The Ethical Implications of Sea-Level Rise Due to Climate Change

By Byravan, Sujatha; Rajan, Sudhir Chella | Ethics & International Affairs, Fall 2010 | Go to article overview

The Ethical Implications of Sea-Level Rise Due to Climate Change


Byravan, Sujatha, Rajan, Sudhir Chella, Ethics & International Affairs


Does humanity have a moral obligation toward the estimated millions of individuals who will be displaced from their homes over the course of this century primarily due to sea-level rise (SLR) as the earth s climate warms? If there are indeed sound reasons for the world to act on their behalf, what form should these actions take?

As scientific evidence for the adverse effects of human-induced climate change grows stronger, it is becoming increasingly clear that these questions are of urgent practical interest and require concerted international political action. In the course of this century and the next, the earth's climate will almost surely get warmer as a direct result of the emissions accumulated in the atmosphere from the burning of fossil fuels since the Industrial Revolution. This warming will very likely result in heat waves, heavy precipitation in some areas, extreme droughts in others, increased hurricane intensity, and sea-level rise of about one meter--although recent findings suggest this rise could quite plausibly be greater than that by century's end. (1) Forecasts of how many people will be displaced by 2050 by climate change vary widely, from about 25 million to 1 billion. The difficulty in accurate forecasting lies not only in the uncertainty regarding future climate change impacts and adaptation measures but also in estimating the outcome of the several complex factors driving migration. (2)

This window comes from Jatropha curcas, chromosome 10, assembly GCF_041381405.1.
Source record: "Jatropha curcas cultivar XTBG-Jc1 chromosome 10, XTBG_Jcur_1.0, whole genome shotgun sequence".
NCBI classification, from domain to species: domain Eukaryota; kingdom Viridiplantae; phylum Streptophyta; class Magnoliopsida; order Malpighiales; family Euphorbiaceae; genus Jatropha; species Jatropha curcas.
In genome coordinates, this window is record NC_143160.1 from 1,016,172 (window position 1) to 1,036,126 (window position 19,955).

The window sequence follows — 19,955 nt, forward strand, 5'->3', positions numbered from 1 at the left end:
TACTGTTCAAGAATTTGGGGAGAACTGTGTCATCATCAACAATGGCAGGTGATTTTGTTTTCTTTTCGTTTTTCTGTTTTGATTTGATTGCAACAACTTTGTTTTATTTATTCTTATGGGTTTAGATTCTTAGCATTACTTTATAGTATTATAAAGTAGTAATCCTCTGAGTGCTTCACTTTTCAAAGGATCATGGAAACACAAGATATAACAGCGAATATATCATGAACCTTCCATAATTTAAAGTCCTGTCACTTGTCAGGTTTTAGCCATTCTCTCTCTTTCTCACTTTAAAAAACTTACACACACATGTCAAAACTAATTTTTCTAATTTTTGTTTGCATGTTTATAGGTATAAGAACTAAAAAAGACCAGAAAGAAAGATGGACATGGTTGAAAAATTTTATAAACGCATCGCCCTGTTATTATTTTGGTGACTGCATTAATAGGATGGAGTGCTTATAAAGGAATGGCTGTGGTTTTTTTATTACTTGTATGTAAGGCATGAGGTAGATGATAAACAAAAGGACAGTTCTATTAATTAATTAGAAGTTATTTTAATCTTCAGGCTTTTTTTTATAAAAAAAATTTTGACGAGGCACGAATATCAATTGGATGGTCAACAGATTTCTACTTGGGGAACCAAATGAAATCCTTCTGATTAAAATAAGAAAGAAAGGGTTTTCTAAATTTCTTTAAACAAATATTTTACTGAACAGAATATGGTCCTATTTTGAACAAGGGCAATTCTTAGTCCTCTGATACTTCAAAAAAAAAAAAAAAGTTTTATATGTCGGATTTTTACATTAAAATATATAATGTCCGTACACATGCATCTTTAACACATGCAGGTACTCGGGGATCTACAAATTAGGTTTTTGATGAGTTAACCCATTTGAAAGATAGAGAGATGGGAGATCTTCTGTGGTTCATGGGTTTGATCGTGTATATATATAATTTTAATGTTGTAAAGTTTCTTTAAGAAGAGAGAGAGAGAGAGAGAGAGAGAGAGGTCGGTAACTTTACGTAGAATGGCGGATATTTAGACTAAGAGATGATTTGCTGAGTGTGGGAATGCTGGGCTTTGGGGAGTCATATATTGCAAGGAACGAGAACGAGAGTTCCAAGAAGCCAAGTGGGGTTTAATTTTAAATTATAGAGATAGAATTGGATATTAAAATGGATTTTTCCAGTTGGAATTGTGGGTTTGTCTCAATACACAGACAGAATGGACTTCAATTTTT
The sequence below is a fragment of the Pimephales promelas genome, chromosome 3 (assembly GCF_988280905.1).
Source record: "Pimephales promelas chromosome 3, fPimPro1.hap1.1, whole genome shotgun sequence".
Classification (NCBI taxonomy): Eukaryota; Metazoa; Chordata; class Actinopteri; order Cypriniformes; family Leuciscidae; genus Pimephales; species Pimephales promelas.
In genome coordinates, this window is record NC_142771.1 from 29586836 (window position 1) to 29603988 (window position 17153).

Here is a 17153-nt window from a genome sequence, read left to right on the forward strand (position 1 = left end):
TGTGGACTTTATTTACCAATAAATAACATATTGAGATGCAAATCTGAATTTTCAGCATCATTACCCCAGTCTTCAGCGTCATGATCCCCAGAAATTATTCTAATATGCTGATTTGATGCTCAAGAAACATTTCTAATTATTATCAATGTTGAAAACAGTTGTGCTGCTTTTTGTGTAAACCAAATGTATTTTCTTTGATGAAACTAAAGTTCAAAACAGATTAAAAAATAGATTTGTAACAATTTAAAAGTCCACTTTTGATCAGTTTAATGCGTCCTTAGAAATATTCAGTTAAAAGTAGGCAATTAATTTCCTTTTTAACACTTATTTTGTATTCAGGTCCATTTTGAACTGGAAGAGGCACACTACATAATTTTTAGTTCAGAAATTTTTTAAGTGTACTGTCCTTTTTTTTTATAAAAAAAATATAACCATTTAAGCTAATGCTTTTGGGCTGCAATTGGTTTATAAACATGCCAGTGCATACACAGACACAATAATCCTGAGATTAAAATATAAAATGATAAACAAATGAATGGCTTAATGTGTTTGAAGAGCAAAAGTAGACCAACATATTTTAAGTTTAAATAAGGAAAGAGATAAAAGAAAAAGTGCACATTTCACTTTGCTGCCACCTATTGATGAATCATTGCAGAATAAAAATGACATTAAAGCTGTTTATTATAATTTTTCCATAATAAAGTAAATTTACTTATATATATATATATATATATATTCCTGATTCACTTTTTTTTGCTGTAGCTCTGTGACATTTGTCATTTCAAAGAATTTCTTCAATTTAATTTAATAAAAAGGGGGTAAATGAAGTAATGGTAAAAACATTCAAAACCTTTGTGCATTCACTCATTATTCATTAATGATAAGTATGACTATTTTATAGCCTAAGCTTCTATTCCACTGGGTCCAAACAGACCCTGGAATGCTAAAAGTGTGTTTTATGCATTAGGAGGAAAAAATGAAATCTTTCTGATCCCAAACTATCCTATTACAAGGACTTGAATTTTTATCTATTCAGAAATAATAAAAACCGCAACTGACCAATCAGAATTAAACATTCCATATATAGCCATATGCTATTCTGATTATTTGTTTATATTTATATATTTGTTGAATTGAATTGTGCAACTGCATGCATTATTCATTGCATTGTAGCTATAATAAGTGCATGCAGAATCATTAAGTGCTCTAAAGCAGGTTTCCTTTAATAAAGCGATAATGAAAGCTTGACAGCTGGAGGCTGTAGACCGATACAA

No other form of environmentally induced human migration will likely be as permanent as that caused by climate-induced SLR; and there are special reasons why its victims deserve unique moral consideration. SLR will affect coastal populations in a variety of ways, including inundation, flood and storm damage, erosion, saltwater intrusion, and wetland loss. Together, these will greatly reduce available land for cultivation, water resources, and fodder, causing severe hardship in terms of livelihood and habitat loss. Worst of all, SLR and the associated changes in the coastal zone will add burdens to many who are already poor and vulnerable.

The physical changes associated with SLR may themselves take place in abrupt, nonlinear ways as thresholds are crossed. In turn, the least resilient communities--that is, those dependent on subsistence fishing--will be the first to experience "tipping points" in their life systems, so that the only option available to them would be to abandon their homes and search for better prospects elsewhere. As the average sea level continues to rise, coastal inundation, saltwater intrusion, and storm surges will become more intense and people will find it increasingly difficult to stay in their homes and will look for ways to migrate inland. As ever larger numbers pass thresholds in their ability to cope, more societal tipping points will be crossed, resulting in the sudden mass movements of entire villages, towns, and cities in coastal regions. (3) On small islands and in countries with heavily populated delta regions, the very existence of the nation-state may become jeopardized, so that the extremely vulnerable will no longer have state protection they can rely on.

The extent of vulnerability to sea-level rise in any given country will depend on more than just its terrain and climatic conditions: the fraction of the population living in low-lying regions, the area and proportion of the country inundated, its wealth and economic conditions, and its prevailing political institutions and infrastructure will all be of relevance. Thus, in a large country, such as the United States or China, coastal communities would be able to move inland, given adequate preparation and government response. In the case of small islands in the South Pacific, however, such an option does not exist, since it is expected that most or even the entire land area will sink or become uninhabitable. In such cases as Bangladesh, Egypt, Guyana, and Vietnam, where nearly half or more of the populations live in low-lying deltaic regions that support a major fraction of their economies, SLR will threaten the very functioning of the state. …

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